On Wednesday evening, Aamir Khan attended the India Screenwriter's Conference at the St. Andrew's auditorium in Bandra, western Mumbai.
The actor was part of a panel that included Delhi Belly writer Akshat Verma, producer Siddharth Roy Kapur, Newton director Amit Masurkar, and Dharma Productions' Somen Mishra, all of whom were talking about the friction and the dependance between writers and producers. The conversation was moderated by noted screenwriter Anjum Rajabali, one of the founders of the conference.
Bollywood is notorious for marginalizing screenwriters. As of today, there's no minimum wage contract, a loophole many producers use to exploit writers that are yet to establish their name in the industry.
A common grievance of the writers was that they are made to sign off their rights, which means unlike other talent involved in the film, they do not get any royalties or a share in the profits, neither do they get to protest if they producer decides to alter the script to suit his vision. There are, of course, legal recourses, but the debate was more about including the writer in the filmmaking process from a creative, ethical standpoint.
Aamir Khan, who's a writer-director himself and also a very successful producer (Dangal is the highest-grossing Hindi film of all time) was asked what he makes of this dichotomy.
Khan said, "Unlike a novel, filmmaking is a highly collaborative process in which the producer engages people from all departments, from the actors to the costume designers to the director to the cinematographer. It is an art form that includes all types of fine arts under one umbrella. In a situation like this, it isn't practical to consult the writer for every minor change that's made to his script. Can I be calling the writer everytime an actor wants to say a line differently? It isn't doable."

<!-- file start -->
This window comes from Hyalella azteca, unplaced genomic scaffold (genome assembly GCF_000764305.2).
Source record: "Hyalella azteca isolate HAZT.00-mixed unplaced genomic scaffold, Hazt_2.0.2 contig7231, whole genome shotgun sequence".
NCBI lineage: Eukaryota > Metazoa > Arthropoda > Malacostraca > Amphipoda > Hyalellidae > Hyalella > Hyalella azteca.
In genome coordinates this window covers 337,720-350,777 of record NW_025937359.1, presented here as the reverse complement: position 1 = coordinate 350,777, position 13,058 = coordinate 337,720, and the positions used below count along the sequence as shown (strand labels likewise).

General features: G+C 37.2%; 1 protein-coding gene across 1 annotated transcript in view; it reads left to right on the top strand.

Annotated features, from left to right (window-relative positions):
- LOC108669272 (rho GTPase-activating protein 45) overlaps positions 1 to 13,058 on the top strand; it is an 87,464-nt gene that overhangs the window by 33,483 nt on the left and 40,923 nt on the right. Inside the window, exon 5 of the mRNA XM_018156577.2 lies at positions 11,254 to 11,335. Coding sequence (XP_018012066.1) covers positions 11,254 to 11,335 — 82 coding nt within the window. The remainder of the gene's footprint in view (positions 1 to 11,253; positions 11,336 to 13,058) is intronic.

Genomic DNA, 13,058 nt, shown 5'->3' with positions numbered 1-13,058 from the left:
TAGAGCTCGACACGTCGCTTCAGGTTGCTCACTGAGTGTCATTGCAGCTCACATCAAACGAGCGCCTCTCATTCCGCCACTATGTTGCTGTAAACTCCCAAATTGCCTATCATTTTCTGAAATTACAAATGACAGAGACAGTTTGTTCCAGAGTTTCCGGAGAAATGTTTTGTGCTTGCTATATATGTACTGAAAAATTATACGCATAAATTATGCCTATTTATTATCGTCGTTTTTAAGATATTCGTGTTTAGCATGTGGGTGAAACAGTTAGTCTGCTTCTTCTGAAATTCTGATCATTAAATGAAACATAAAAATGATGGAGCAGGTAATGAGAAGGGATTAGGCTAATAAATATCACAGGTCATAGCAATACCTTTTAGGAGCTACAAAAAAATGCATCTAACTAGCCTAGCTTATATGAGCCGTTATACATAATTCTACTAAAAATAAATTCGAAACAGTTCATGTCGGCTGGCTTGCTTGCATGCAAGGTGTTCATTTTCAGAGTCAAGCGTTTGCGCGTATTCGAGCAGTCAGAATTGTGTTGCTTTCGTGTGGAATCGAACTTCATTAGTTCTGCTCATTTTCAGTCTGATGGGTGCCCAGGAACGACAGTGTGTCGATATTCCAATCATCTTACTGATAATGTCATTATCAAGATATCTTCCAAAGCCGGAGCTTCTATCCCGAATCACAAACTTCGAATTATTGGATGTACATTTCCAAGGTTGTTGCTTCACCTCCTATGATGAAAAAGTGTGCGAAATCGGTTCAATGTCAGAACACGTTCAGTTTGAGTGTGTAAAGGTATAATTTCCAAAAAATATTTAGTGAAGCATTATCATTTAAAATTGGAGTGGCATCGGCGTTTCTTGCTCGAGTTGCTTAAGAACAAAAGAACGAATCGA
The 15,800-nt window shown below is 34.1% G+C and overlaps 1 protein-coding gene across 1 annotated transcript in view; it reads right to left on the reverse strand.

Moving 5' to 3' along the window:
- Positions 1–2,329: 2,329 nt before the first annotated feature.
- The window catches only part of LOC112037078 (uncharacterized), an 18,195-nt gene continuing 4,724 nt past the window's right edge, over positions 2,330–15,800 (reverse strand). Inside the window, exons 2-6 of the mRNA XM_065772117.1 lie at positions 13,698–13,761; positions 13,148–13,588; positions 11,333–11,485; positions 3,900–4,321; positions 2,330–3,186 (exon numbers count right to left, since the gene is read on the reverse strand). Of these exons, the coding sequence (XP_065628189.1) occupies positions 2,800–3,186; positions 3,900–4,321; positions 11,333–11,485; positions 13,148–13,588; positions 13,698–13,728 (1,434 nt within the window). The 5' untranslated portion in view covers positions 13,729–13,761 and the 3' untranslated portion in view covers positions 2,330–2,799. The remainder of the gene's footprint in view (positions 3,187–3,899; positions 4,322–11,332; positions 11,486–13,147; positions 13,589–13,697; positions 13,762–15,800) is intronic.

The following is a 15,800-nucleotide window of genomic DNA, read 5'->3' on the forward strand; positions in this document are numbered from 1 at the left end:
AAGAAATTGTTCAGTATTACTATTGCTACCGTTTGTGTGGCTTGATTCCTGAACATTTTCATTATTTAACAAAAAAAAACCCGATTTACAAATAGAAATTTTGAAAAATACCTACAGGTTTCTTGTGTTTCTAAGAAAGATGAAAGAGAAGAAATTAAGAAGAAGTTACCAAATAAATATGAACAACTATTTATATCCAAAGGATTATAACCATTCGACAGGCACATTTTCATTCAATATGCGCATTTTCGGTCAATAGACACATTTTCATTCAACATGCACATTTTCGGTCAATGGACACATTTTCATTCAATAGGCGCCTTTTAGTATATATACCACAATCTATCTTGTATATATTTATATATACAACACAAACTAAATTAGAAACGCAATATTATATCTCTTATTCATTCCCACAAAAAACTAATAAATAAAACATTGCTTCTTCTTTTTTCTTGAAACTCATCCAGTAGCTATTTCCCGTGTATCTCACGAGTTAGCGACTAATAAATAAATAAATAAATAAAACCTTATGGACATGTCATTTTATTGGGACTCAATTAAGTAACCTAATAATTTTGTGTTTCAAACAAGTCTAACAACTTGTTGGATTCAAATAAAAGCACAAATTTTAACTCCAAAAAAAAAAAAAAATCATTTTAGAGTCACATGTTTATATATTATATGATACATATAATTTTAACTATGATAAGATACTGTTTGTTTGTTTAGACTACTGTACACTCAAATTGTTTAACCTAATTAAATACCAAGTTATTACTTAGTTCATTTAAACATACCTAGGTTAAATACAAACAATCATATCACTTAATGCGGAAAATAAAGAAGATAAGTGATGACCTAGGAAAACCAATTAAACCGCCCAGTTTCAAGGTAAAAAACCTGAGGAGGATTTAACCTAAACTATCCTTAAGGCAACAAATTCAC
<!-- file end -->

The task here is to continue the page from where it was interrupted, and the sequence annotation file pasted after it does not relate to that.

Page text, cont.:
The writers in the room were clearly not very pleased. Their broader concern wasn't just that their scripts get tampered with, but that it happens without them being looped in or involved.
Khan said he doesn't ever exclude the writer and pointed out that Verma (DelhiBelly director) was "in every meeting" during the making of the film. "I take suggestions from everybody in the crew. Anybody could have a great idea and one should be open to it," Khan said.
So what's the solution to the turbulent relationship between writer-producer? Can they be in the same room without killing each other?
"Usually, one person takes charge, and that is the director. He becomes the narrator who uses all the tools available to tell the story. If we don't give one person that charge, there will be complete chaos. If you really feel you don't want changes, we respect that, but then I may not be able to work with you because it becomes impossible to manoeuvre."
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